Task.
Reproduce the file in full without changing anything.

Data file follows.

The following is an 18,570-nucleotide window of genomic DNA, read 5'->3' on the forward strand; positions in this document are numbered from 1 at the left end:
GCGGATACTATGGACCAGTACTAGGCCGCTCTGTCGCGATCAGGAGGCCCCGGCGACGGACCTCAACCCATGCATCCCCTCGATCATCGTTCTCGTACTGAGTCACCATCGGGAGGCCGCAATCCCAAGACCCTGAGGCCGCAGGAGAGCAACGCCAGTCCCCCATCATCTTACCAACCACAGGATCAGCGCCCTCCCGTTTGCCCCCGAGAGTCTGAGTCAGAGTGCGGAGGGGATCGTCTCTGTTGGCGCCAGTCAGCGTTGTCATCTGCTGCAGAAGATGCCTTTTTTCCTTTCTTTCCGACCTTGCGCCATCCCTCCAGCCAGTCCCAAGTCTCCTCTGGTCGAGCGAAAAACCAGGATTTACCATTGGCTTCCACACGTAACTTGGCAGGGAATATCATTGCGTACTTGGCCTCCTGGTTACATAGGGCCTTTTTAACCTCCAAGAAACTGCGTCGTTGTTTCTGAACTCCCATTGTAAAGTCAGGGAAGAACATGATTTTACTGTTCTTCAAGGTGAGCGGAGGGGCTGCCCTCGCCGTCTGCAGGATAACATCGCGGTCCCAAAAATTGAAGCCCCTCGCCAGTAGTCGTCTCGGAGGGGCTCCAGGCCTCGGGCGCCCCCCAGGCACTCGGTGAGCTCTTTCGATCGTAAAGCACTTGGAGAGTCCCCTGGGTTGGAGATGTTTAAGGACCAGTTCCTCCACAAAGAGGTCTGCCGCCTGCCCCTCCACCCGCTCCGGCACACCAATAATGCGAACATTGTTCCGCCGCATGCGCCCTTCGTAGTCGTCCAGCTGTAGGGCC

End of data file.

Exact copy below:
The following is an 18,570-nucleotide window of genomic DNA, read 5'->3' on the forward strand; positions in this document are numbered from 1 at the left end:
GCGGATACTATGGACCAGTACTAGGCCGCTCTGTCGCGATCAGGAGGCCCCGGCGACGGACCTCAACCCATGCATCCCCTCGATCATCGTTCTCGTACTGAGTCACCATCGGGAGGCCGCAATCCCAAGACCCTGAGGCCGCAGGAGAGCAACGCCAGTCCCCCATCATCTTACCAACCACAGGATCAGCGCCCTCCCGTTTGCCCCCGAGAGTCTGAGTCAGAGTGCGGAGGGGATCGTCTCTGTTGGCGCCAGTCAGCGTTGTCATCTGCTGCAGAAGATGCCTTTTTTCCTTTCTTTCCGACCTTGCGCCATCCCTCCAGCCAGTCCCAAGTCTCCTCTGGTCGAGCGAAAAACCAGGATTTACCATTGGCTTCCACACGTAACTTGGCAGGGAATATCATTGCGTACTTGGCCTCCTGGTTACATAGGGCCTTTTTAACCTCCAAGAAACTGCGTCGTTGTTTCTGAACTCCCATTGTAAAGTCAGGGAAGAACATGATTTTACTGTTCTTCAAGGTGAGCGGAGGGGCTGCCCTCGCCGTCTGCAGGATAACATCGCGGTCCCAAAAATTGAAGCCCCTCGCCAGTAGTCGTCTCGGAGGGGCTCCAGGCCTCGGGCGCCCCCCAGGCACTCGGTGAGCTCTTTCGATCGTAAAGCACTTGGAGAGTCCCCTGGGTTGGAGATGTTTAAGGACCAGTTCCTCCACAAAGAGGTCTGCCGCCTGCCCCTCCACCCGCTCCGGCACACCAATAATGCGAACATTGTTCCGCCGCATGCGCCCTTCGTAGTCGTCCAGCTGTAGGGCC